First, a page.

Phillips Oppenheim Seeking President for Bennington College

May 5, 2020 – New York City-based executive search firm Phillips Oppenheim has been enlisted to find the next president of Bennington College. Mariko Silver, who held the job for six years, stepped down last summer to become president and chief executive officer of the Henry Luce Foundation. Isabel Roche, who had been provost and dean of the Vermont college, is serving as interim president.

Principal Paul Spivey and founding partner Jane Phillips Donaldson are leading the assignment for the New York City-based search firm. The successful candidate is expected to assume office on or about July 1.

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Of critical importance, Bennington’s next president must be an innovative and dedicated fundraiser who can secure ongoing financial support across a broad spectrum of sources, said Phillips Oppenheim. The president must come with a deep commitment to the college’s progressive educational values and philosophy. He or she must be an inclusive, accessible and community-oriented leader. The individual must also interact with students with wisdom, openness, respect, and genuine interest. As a “practitioner of ideas” the president should be committed to public as well as academic discourse and eager to bring the values and insights of their own profession to the urgent issues of our time.

Key Requirements

Above all, Bennington’s new president will be expected to embody and champion the core values of independent learning, with the responsibility and freedom of choice in an inclusive community that fully embraces diversity and equity in all aspects of campus life, said the search firm. Bennington expects a commitment to: curricular and pedagogical innovation, recruitment and retention of diverse students and employees, development and implementation of policies, and coordination and assessment of college-wide initiatives focused on inclusive excellence.

Leading candidates for the presidency of Bennington College must have distinguished records of accomplishment in higher education, diplomacy, scholarship, the arts, and/or other professional fields where Bennington excels, said Phillips Oppenheim. They must have demonstrated successful leadership and management skills, an experienced proactive approach to generating financial resources and a passionate commitment to liberal arts undergraduate teaching and learning. A doctorate degree is preferred but not required.

Candidates must look forward to becoming an integral member of the community accessible and highly engaged, always looking to strengthen morale and build spirit, said the search firm. The president must embrace an inclusive model of leadership and partnership with transparency and integrity. While gravitas is required, the individual must also have the grit and scrappiness to handle the more mundane tasks of running a small college. Personal dedication to the values of self-direction, community service, international understanding, and academic excellence is an important prerequisite, as is the ability to inspire students, faculty and staff to uphold these core values.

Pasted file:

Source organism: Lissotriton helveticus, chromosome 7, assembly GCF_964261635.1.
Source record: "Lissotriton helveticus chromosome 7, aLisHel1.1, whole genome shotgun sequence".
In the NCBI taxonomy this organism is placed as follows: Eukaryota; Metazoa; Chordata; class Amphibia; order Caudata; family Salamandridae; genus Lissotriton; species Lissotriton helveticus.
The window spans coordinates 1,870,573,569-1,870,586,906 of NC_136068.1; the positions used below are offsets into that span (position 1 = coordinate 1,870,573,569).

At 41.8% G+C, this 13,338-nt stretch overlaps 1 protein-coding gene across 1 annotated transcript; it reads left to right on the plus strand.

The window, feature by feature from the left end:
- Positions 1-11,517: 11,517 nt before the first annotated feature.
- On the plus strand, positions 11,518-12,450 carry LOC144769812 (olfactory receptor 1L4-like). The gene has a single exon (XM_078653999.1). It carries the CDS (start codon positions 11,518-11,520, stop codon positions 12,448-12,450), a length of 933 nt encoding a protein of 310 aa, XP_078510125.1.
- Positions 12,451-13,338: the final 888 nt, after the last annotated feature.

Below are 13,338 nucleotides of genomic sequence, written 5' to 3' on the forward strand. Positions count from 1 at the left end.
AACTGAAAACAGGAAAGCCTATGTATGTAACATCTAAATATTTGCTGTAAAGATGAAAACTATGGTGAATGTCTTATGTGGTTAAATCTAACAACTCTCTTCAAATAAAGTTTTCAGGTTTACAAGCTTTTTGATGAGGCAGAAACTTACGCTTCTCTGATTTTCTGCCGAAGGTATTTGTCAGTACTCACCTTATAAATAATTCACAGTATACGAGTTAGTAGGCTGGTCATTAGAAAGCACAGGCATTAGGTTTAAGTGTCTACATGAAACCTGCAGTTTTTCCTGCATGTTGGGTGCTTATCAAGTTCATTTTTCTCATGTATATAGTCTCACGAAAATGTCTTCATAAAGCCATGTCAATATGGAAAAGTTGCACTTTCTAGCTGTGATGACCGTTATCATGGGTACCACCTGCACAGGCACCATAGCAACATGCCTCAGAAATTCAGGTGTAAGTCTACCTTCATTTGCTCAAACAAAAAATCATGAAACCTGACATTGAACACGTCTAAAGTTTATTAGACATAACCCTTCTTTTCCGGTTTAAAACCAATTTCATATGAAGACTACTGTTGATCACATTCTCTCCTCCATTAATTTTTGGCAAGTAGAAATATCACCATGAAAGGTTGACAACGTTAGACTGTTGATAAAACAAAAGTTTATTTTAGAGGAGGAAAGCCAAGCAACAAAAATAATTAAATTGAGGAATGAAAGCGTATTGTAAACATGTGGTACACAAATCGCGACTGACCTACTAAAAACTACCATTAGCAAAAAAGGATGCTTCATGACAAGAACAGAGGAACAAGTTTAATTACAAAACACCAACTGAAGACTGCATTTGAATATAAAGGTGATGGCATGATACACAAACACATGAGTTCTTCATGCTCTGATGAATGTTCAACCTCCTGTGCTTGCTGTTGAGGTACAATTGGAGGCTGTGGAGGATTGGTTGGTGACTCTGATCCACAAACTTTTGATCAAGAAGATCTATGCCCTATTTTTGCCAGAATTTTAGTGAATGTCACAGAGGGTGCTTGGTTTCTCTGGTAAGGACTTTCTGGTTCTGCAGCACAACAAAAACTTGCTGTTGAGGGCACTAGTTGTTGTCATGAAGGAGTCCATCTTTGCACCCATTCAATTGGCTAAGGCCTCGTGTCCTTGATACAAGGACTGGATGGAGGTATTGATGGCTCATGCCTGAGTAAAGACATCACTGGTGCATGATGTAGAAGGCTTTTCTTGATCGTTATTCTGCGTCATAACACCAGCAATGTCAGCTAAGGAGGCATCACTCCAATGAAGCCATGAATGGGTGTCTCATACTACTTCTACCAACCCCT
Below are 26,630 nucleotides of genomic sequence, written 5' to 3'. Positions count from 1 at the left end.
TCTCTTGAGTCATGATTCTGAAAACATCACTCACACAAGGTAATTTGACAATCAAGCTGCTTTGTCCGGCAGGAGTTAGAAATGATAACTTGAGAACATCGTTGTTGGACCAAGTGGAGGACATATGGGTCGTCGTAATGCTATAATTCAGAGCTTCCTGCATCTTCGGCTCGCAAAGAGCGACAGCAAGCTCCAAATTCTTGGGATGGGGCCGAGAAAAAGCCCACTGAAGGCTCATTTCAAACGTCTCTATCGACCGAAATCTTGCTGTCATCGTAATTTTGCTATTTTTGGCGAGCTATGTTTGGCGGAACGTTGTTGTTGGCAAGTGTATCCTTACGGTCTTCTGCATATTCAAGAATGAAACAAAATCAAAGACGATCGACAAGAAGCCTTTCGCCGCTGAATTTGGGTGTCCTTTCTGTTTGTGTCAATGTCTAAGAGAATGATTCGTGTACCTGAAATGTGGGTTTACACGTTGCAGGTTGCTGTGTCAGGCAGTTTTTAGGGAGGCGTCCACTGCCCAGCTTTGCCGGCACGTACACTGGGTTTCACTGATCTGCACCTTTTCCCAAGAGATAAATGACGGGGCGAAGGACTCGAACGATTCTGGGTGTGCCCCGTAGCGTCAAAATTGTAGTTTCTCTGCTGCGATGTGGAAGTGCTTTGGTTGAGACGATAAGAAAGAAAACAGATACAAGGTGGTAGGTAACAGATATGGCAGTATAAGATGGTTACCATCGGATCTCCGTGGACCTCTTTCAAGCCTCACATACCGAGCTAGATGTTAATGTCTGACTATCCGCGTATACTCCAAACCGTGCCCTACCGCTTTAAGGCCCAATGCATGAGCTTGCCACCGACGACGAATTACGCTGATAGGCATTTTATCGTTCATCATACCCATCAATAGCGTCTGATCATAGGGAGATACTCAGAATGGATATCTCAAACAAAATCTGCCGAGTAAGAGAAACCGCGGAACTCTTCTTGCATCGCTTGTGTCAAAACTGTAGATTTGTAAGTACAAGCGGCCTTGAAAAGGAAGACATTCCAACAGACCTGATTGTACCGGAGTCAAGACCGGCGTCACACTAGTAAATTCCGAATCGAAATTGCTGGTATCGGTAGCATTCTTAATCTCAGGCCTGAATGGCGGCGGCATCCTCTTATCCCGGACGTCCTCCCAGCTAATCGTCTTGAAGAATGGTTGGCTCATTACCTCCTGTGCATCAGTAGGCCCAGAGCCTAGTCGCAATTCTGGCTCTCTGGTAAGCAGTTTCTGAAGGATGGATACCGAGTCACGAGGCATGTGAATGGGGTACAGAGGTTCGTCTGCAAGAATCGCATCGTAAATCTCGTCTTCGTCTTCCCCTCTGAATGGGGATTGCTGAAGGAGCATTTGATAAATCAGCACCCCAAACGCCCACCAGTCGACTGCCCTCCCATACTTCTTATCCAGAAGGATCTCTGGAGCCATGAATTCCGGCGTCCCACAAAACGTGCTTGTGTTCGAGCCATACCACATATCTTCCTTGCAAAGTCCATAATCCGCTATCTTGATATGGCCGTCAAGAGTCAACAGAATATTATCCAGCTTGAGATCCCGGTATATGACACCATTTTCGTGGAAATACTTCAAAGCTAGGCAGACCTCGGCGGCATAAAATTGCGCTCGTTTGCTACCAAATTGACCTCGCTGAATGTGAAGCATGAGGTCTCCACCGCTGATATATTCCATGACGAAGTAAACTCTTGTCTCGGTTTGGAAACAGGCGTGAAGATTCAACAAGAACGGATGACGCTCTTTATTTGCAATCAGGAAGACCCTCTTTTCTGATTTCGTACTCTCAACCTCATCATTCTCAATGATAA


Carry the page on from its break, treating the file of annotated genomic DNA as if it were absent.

The college encourages nominations from diverse areas of interest, backgrounds, experience, and accomplishment. Among other attributes, strong candidates must possess intellectual depth, moral conviction and personal integrity as well as the emotional intelligence and capacity to communicate and interact effectively with individuals, small groups and large audiences.

Finding Mission-Driven Leaders

Bennington College, founded in 1932, is a private, not-for-profit, nonsectarian college. The liberal arts school currently enrolls 836 students (728 undergraduates and 108 graduate students) and offers a student to faculty ratio of 9:1. The college’s endowment has recently grown almost 50 percent and is positioned to double in coming years from pledges already made as part of an ongoing capital campaign. Among other innovations, Bennington was the first in the country to include visual and performing arts in a liberal arts education and is the only college to incorporate a required winter work term for all students every year as part of its educational plan.

Phillips Oppenheim, founded in 1991, provides mission-driven organizations with senior leaders from the business, public and non-profit sectors. It sponsors roundtable discussions, participates in workshops and conferences and acts as informal counsel to non-profit organizations and their boards. Among its many clients: New York City Ballet, the Museum of the American Revolution, the Metropolitan Museum of Art, the National Arts Club, Table to Table, the African Wildlife Foundation and the Barack Obama Presidential Museum, and others.

Over a 25-year period, Mr. Spivey has held leadership positions in management, administration, program development and financial stewardship in the philanthropic and broader non-profit sector. Before joining Phillips Oppenheim as a search consultant, he advised a broad range of non-profit clients on issues ranging from donor development to board governance. Mr. Spivey also served as president of the Edwin Gould Foundation for Children, supporting education, youth development and financial literacy, among other roles.

Ms. Donaldson has more than 30 years of experience with non-profit organizations. She co-founded Phillips Oppenheim with Debra Oppenheim in 1991. Previously, she spent over 10 years in college administration as dean of Admissions at Wesleyan University, associate director of undergraduate admissions at Yale College and founding director of admissions and placement at the Yale School of Management.

Contributed by Scott A. Scanlon, Editor-in-Chief; Dale M. Zupsansky, Managing Editor; and Stephen Sawicki, Managing Editor  – Hunt Scanlon Media

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